Cosby’s defense team, led by Los Angeles attorney Tom Mesereau, who defended Michael Jackson in his acquittal on child molestation charges, fought against allowing additional women to testify at the retrial, arguing that their testimony would be unfairly prejudicial and that lawyers could not properly prepare cross-examination of witnesses testifying about incidents that were decades old.

The prosecution had sought to call 19 women who said they were drugged and abused by Cosby in order to establish a pattern of behavior by the defendant. In a pretrial ruling, Judge Steven O’Neill set the number at five. Among them is expected to be model Janice Dickinson, who has alleged that Cosby drugged and sexually assaulted her in Lake Tahoe in 1982.

The defense also unsuccessfully sought to remove O’Neill as judge, claiming work by his wife, a social worker and advocate for abuse victims, created the appearance of bias on the judge’s part. At a pretrial hearing Thursday, the judge rejected the motion, saying he was upset that her work had been “trivialized” and insisting he was impartial.

The judge, who also presided over the first trial, has yet to rule on a number of defense motions regarding evidence Cosby’s lawyers want to present at the retrial, among them the terms of a 2006 settlement of a civil lawsuit Constand brought against Cosby, and the testimony of a former colleague of Constand who said the former basketball staffer once told her she could fabricate a story of abuse against a celebrity in order to get money.

Medwed, the Northeastern University law professor, said the defense was likely to focus on raising questions about Constand’s version of events. “In a case like this, all the defense has to do is create reasonable doubt about a survivor’s credibility and survivor’s account,” he said.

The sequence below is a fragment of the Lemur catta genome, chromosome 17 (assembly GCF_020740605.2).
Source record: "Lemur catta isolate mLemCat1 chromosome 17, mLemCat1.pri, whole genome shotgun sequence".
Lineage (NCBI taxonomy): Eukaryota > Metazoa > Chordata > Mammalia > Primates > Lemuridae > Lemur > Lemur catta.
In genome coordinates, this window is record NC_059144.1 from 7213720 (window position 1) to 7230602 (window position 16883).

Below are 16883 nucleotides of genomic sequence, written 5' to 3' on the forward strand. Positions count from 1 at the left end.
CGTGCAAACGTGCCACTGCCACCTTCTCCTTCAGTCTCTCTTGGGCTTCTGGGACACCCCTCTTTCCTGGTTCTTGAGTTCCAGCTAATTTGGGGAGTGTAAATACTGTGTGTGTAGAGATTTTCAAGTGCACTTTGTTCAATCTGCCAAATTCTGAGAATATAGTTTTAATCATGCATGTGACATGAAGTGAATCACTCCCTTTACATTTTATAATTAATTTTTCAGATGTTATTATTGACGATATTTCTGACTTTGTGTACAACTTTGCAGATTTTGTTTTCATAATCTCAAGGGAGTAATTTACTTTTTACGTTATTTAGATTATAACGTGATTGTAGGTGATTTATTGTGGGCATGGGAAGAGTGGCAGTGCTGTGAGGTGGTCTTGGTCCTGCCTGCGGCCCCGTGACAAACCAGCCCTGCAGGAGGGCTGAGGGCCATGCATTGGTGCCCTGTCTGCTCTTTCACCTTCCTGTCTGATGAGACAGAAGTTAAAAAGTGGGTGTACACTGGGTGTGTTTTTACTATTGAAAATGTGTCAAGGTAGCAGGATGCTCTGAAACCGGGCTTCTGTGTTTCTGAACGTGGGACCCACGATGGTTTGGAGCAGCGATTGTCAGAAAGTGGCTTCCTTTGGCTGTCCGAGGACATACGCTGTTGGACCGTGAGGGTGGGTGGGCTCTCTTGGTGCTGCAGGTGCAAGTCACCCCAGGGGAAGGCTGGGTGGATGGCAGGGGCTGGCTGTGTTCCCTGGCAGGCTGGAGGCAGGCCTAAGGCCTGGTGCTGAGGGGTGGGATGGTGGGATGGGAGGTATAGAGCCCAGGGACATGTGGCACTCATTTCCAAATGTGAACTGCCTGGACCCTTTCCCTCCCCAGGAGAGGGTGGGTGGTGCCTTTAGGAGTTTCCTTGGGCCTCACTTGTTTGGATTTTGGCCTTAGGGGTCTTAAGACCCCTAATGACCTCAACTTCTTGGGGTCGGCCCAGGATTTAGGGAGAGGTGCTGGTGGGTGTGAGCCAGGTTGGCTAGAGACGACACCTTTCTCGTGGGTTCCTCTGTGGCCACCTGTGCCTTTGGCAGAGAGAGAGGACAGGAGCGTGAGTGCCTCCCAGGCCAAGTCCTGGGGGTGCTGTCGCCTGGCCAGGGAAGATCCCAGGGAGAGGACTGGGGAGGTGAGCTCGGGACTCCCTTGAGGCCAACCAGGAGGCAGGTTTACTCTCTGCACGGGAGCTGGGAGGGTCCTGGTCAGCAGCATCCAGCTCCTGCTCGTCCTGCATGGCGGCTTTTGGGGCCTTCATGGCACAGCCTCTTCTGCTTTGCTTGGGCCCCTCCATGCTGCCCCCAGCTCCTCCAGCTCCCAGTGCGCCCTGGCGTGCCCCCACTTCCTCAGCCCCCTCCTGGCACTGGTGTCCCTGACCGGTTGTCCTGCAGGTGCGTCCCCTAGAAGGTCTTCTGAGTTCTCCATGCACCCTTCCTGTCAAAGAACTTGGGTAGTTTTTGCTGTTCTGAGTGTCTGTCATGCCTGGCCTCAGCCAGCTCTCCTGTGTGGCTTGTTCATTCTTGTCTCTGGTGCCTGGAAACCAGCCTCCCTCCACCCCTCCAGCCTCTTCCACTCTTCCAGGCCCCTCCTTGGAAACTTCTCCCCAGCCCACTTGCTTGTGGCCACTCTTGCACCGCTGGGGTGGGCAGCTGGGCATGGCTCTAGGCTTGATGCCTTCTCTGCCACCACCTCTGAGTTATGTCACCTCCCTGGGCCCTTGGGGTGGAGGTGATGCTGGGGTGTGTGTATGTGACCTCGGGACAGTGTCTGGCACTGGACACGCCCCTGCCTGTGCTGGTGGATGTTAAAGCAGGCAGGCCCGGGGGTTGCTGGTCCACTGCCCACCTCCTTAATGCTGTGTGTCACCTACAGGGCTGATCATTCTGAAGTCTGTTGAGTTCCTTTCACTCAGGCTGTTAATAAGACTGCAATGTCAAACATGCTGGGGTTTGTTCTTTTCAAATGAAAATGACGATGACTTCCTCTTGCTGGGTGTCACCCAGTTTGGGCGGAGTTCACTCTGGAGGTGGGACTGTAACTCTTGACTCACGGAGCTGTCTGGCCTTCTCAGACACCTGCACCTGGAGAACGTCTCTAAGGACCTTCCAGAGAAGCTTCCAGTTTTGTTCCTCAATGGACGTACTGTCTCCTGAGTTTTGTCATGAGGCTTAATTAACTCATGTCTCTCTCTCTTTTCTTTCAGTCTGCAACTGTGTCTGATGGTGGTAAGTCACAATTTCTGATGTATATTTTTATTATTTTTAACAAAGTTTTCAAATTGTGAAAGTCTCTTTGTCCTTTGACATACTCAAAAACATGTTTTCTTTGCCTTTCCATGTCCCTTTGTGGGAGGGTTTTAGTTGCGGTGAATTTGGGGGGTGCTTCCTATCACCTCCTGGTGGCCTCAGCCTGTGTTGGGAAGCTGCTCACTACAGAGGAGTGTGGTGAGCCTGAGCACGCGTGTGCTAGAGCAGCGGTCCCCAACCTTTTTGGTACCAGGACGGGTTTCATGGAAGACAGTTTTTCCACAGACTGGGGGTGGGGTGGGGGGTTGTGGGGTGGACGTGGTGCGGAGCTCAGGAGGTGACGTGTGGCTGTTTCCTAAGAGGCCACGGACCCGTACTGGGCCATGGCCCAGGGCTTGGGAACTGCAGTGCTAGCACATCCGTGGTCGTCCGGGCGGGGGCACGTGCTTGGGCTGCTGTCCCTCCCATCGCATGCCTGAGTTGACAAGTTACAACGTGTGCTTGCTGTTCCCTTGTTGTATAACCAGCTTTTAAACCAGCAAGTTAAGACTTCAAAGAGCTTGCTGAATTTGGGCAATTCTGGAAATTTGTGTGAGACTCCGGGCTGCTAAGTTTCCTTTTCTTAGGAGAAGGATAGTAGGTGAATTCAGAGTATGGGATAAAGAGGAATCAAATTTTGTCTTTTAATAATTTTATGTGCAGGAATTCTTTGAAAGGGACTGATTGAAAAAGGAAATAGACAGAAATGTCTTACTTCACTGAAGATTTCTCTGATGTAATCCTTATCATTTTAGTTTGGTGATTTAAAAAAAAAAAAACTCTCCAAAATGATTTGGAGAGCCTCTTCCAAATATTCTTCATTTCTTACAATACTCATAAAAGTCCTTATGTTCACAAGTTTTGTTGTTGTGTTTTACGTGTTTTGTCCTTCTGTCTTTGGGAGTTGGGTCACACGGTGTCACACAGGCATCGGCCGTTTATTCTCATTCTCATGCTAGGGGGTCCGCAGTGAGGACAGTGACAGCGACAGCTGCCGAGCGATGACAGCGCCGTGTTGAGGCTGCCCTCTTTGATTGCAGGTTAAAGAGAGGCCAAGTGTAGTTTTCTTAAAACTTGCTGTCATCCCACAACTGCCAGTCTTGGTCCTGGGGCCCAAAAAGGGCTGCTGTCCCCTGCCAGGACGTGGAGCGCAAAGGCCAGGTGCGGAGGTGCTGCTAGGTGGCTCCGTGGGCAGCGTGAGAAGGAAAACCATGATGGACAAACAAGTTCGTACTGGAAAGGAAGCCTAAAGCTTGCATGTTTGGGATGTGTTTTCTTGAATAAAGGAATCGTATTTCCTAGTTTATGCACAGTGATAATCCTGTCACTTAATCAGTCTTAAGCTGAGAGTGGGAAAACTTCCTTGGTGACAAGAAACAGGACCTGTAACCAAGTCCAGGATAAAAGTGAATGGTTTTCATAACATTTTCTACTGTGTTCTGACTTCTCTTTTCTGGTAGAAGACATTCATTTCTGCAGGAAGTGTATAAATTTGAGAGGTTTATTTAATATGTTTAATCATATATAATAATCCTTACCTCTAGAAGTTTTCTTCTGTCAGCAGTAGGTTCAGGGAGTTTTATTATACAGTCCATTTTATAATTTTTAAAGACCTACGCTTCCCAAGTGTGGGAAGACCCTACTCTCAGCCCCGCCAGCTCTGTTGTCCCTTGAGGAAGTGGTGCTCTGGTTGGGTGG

As in the first trial, jurors will have to decide whose account they find more credible, Constand’s or Cosby’s. In court for the pretrial hearing last week, Cosby looked relaxed and fit, wearing a dark blue pinstriped suit, red tie and matching handkerchief in his jacket pocket.

Dolores Troiani, who represents Constand, said in an interview that her client was prepared to take the witness stand at the retrial: “She’s ready to do this again. She’s telling the truth, and I don’t think she’ll have a problem telling the truth again.”

The retrial, which is expected to take up to a month, is expected to draw intense media coverage as well as daily demonstrations outside the Montgomery County courthouse by supporters of sexual abuse victims. The judge, in a reference to that activity, has said the jury will be sequestered and told lawyers on both sides to stay focused on the legal proceedings.

Urging them to refrain from name-calling and using labels, the judge said last week that the case “is not being tried in the court of public opinion.”

Haller is a special correspondent